In planning our research we have asked the question, 'Do Australian children differ in their temperamental styles from children from other cultures?' There have been a number of studies of temperament in children from different countries including the USA, Scandinavia, Taiwan, Africa, Canada, the UK, and Germany. Some of these studies are hard to compare with our own because they use different methods of measuring temperament, and children of differing ages. However, we were able to make some comparisons between Australian, American, Greek and Chinese infants where the same questionnaire (Revised Infant Temperament Questionnaire, Carey and McDevitt 1978) had been used, either in English, or in translation, with children in the first year of life.

We found considerable cross-cultural variation in temperament, confirming the belief that temperament should not be considered in isolation from cultural context. In this study the most alike groups were Australian and Amercian infants, although the American infants were more active, rhythmic, and intense. The Greek infants showed a more negative temperament profile overall, especially on the dimensions of Mood, Approach-Withdrawal, Distractibility, and Adaptability. Chinese and Greek infants were rated as least active and did not differ from each other in Activity. Chinese infants were also more reactive and intense than all other groups and, like the Greek infants, they were rated as more negative in mood. The closer parallels between Australian and American infants may reflect similarities in cultures where sociability, extraversion and a positive outlook are valued and encouraged.

Comparisons of project children born in Australia with families from different ethnic backgrounds

Approximately 25 per cent of the families in the study had one or both parents born in a country other than Australia. This is approximately the same proportion as is found across the whole Australian population. We compared the temperament and behavioural characteristics of the various ethnic sub-groups in our sample. These included a Mediterranean group (Italian, Greek, Yugoslavian and Lebanese, comprising 11 per cent of the sample); those of British origin (Britain, New Zealand and Ireland, 12 per cent of the sample); and smaller sub-groups from the US, Africa, Northern and Southern Europe, and the Asian sub-continent.

From infancy up until pre-school age, we found some significant differences between the various groups in the profiles of temperament of their children. For those families with parents originating from Britain and Northern Europe, temperament profiles did not differ from those for Australian-origin children. Children with one or both parents coming from a Mediterranean country (Italy, Greece. Yugoslavia, Lebanon) were more likely to be reported as having a difficult temperament, and a higher level of behavioural difficulties. Infant welfare sisters and pre-school teachers also reported similar kinds of differences for this group.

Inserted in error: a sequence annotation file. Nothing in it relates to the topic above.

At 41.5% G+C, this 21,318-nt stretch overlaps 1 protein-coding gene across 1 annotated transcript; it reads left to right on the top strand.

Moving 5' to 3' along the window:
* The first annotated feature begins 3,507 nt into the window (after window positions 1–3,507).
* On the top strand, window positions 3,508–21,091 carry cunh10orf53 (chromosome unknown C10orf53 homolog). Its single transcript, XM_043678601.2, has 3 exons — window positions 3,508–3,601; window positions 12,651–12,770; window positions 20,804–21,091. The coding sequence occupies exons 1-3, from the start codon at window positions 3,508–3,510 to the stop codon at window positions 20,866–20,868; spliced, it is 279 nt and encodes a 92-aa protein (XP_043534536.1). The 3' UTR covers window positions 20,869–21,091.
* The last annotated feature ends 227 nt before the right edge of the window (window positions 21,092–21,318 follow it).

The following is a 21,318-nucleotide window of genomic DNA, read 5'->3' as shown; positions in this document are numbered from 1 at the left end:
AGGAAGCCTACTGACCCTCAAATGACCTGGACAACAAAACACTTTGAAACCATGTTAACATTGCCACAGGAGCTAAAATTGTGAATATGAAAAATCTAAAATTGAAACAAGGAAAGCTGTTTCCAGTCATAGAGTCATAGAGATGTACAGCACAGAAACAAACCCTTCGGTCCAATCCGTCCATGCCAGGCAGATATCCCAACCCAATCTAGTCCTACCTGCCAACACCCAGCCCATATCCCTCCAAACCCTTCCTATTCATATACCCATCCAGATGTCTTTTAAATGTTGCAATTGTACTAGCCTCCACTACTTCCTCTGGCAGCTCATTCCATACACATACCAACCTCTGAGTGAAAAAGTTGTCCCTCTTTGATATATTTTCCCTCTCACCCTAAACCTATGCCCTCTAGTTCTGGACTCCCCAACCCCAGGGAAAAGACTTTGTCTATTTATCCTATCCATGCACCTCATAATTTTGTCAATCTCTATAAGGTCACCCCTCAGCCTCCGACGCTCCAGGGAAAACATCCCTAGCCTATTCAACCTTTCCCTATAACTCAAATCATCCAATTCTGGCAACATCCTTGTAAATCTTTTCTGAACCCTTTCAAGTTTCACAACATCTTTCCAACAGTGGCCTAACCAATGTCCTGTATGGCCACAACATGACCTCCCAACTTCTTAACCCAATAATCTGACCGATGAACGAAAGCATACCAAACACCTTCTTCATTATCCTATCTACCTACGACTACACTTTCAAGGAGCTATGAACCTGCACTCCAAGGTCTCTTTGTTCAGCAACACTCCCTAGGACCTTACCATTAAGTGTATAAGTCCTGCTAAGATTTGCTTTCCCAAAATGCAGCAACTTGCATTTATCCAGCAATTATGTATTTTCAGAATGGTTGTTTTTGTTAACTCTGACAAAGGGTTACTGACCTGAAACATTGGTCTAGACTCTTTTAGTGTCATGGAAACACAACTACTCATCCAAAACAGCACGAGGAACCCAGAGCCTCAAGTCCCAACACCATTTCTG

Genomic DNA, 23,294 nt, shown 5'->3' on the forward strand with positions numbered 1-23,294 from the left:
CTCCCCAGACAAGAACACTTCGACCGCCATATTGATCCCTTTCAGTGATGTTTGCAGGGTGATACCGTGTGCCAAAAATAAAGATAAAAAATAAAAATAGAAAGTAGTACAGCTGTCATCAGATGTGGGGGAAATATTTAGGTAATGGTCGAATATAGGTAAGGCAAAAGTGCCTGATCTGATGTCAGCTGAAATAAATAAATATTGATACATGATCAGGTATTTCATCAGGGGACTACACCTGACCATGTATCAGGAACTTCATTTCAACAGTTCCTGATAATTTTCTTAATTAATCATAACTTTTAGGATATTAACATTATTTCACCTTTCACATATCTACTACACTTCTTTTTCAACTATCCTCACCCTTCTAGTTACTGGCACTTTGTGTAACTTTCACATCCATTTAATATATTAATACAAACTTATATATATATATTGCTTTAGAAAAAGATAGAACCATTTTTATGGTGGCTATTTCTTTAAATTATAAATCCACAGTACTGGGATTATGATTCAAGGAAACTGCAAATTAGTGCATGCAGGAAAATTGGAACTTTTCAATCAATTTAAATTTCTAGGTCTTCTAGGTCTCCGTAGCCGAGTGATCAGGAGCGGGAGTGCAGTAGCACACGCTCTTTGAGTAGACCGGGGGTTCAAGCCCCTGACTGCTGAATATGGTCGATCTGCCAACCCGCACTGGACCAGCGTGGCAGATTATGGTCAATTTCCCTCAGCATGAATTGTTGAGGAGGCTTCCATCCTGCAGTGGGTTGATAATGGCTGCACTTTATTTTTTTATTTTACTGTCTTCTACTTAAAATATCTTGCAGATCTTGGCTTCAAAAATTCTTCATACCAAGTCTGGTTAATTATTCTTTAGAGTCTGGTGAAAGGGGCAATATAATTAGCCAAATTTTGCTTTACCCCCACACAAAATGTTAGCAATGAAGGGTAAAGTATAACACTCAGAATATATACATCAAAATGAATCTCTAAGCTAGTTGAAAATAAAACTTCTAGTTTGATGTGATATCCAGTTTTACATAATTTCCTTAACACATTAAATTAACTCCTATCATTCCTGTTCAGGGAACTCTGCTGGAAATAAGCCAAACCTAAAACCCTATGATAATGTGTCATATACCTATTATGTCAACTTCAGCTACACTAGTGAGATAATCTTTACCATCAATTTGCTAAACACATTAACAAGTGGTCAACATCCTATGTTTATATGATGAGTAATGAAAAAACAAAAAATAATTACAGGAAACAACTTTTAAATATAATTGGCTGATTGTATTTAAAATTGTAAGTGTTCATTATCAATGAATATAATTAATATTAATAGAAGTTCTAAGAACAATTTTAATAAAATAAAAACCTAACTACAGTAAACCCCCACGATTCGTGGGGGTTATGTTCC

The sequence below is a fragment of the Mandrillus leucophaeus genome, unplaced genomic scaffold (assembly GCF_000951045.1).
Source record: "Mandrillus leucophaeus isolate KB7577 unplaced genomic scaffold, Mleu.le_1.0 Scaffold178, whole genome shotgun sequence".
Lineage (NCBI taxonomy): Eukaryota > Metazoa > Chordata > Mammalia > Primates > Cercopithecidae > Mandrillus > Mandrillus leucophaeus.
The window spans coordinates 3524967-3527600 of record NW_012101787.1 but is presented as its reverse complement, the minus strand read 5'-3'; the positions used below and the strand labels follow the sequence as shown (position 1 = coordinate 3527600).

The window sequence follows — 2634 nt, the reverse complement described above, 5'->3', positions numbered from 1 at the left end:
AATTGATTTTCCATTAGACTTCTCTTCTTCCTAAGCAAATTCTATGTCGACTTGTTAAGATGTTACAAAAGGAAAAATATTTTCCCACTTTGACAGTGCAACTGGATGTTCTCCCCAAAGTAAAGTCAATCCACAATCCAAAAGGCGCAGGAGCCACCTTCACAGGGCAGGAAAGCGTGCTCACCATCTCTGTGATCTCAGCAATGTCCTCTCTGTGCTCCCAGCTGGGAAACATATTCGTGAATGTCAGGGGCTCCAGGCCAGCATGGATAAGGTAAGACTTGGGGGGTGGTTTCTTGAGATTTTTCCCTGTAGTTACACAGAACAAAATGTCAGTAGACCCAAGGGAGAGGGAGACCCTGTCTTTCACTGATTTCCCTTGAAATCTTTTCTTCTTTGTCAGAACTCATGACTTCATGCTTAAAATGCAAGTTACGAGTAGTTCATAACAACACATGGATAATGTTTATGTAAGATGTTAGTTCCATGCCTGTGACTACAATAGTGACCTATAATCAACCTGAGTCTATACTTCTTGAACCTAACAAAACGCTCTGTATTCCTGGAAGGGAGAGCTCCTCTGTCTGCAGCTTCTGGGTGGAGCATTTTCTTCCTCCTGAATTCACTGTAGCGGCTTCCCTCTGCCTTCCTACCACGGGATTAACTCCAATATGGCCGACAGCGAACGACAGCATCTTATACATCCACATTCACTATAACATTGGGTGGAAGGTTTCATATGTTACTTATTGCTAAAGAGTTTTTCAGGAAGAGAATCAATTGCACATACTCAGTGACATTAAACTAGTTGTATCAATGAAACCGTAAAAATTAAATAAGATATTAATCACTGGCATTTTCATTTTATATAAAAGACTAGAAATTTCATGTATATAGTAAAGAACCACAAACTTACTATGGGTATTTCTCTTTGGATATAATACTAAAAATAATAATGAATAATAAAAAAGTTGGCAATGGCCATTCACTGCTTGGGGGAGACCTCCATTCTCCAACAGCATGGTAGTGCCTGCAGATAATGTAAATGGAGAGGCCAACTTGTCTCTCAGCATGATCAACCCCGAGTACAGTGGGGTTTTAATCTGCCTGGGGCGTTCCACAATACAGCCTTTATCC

There is evidence for a distinctive profile of Australian children as reported by their mothers. For example, they seem to be somewhat more 'easy-going' and less active and intense than North American children were 'easier' to manage and had fewer adjustment problems than a comparison sample of infants with Greek parents.

However, by the time the children reached primary school age, the group differences in temperament and behaviour that had been previously seen had mostly disappeared. It was also the case that some of the ethnic group families dropped out of the study relatively early, so group numbers became too small to allow us to make further comparisons.

European and Australian infants and toddlers

Working with colleagues in psychology in Europe (Dr Giovanna Axia from the University of Padua, Italy; and Dr Andreas Demetriou, from the University of Thessaloniki in Greece), we have further studied the question of ethnic differences in temperament, through studies of infants and young children born and reared in Greece and in Italy. We compared these groups using the same measures and methods of analyses. Greek infants in Greece were rather like Greek-family infants in Australia despite their different environments. Generally they were rated as having more problems than were reported for Australian infants.

In the study of a group of toddlers from Italy, compared with toddlers from Italian families in Australia, and with toddlers with two Australian parents, we found that sociable, intense, reactive, and 'emotional' temperament characteristics were typical of Italian-born toddlers. They differed quite considerably from wholly-Australian-family toddlers. The Italian-Australian toddlers, that is, those with one or more parent born in Italy but living in Australia, were in between these two groups in their temperamental profiles. Hence this study suggested some interaction between environmental influences and biological dispositions in young children, and it also supported the cultural expectation of higher emotionality in Italian children.

There are many possible reasons for these ethnic differences within the Victorian population. One strong possibility is that different cultural backgrounds are associated with different values and expectations for child behaviours. What is 'difficult' behaviour for one culture may not be so for another. In one of our smaller studies for example, we found that Australian mothers are more likely to stress the importance of personality or temperament features in their judgement of a young child's manageability and likeableness. By contrast, parents born in Southern European countries placed more emphasis on 'biological' factors such as ease of feeding and sleeping routines. These comparative studies highlighted the interaction between 'nature' and 'nurture' factors in child development.